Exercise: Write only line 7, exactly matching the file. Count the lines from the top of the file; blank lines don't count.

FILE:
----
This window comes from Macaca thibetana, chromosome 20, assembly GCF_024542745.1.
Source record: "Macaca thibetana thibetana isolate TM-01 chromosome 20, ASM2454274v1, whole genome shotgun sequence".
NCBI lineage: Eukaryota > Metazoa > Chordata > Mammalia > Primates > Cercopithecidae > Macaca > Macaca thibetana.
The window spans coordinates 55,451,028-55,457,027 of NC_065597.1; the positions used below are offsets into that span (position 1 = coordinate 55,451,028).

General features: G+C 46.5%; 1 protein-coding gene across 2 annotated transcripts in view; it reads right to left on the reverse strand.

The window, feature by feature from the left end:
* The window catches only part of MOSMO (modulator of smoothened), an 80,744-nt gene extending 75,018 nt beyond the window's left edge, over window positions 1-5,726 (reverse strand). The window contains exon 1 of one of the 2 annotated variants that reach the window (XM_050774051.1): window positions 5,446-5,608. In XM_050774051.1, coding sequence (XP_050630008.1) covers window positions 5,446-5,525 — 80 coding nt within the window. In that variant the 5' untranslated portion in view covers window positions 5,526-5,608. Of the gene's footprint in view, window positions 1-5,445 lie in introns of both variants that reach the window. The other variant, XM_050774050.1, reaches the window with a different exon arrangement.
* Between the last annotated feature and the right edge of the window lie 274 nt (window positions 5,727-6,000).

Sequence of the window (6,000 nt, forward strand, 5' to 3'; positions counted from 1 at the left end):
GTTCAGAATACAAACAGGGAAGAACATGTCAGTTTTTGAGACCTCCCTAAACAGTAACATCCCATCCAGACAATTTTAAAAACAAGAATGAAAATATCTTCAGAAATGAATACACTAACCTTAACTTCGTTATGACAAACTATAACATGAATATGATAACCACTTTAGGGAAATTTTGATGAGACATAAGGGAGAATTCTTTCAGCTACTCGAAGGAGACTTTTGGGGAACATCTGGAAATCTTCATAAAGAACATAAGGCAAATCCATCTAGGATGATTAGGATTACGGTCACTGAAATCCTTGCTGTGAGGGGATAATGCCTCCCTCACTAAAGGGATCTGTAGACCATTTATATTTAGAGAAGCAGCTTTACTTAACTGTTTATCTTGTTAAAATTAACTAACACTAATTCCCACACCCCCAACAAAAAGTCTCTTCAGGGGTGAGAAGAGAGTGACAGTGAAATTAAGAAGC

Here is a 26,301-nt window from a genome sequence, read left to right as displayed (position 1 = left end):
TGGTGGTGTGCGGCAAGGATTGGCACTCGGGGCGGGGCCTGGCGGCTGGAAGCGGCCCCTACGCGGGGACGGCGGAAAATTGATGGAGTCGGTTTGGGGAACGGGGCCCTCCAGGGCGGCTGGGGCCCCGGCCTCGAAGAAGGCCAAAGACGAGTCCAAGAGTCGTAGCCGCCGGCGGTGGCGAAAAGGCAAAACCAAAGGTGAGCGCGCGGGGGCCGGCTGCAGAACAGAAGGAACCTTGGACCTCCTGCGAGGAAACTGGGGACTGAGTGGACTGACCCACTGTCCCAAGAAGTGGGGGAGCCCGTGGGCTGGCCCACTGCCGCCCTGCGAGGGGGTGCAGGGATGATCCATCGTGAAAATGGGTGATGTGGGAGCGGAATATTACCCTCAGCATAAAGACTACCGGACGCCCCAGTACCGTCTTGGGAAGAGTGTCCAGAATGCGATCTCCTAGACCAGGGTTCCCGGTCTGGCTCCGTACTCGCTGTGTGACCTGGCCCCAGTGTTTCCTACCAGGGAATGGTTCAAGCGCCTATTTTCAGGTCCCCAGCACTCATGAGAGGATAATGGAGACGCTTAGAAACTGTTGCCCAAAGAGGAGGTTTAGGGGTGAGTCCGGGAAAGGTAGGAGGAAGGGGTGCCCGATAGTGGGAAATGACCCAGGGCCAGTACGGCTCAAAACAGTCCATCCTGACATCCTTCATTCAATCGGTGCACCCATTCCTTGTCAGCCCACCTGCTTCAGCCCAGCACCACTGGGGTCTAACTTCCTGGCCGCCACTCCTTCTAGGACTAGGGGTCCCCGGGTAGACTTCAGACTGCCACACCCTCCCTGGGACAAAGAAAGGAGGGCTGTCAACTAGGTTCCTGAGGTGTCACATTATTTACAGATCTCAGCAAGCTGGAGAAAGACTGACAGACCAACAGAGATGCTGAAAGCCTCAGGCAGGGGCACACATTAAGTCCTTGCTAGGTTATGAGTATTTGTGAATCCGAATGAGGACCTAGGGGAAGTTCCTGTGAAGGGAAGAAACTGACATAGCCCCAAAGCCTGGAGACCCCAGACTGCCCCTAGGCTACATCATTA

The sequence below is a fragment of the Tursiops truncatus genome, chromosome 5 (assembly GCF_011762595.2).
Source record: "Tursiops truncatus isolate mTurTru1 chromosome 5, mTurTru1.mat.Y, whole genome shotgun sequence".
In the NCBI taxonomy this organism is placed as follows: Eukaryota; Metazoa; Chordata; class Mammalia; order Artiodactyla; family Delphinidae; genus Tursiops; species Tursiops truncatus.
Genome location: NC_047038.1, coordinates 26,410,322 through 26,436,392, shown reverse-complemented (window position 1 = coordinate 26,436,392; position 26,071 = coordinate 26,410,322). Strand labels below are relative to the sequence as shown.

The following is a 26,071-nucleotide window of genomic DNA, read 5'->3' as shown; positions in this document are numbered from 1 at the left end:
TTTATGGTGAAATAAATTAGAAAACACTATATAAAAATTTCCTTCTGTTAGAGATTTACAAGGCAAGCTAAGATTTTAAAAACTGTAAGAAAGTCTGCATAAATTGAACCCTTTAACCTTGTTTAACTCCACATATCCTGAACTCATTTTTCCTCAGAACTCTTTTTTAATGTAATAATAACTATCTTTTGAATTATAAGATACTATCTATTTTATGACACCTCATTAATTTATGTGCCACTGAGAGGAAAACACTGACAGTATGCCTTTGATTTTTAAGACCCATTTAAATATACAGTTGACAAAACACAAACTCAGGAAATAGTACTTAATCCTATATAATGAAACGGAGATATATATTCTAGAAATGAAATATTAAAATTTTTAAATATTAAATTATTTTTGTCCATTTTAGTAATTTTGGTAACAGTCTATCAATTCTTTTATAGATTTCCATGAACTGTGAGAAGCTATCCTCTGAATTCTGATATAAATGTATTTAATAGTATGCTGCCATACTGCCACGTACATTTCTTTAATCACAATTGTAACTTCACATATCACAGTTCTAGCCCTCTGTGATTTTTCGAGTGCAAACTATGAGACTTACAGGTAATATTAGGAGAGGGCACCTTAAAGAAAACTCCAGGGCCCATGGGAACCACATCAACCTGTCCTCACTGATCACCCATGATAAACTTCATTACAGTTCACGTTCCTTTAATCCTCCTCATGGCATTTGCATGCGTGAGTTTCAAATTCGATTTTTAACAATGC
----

* The window catches only part of MOSMO (modulator of smoothened), an 80,744-nt gene extending 75,018 nt beyond the window's left edge, over window positions 1-5,726 (reverse strand). The window contains exon 1 of one of the 2 annotated variants that reach the window (XM_050774051.1): window positions 5,446-5,608. In XM_050774051.1, coding sequence (XP_050630008.1) covers window positions 5,446-5,525 — 80 coding nt within the window. In that variant the 5' untranslated portion in view covers window positions 5,526-5,608. Of the gene's footprint in view, window positions 1-5,445 lie in introns of both variants that reach the window. The other variant, XM_050774050.1, reaches the window with a different exon arrangement.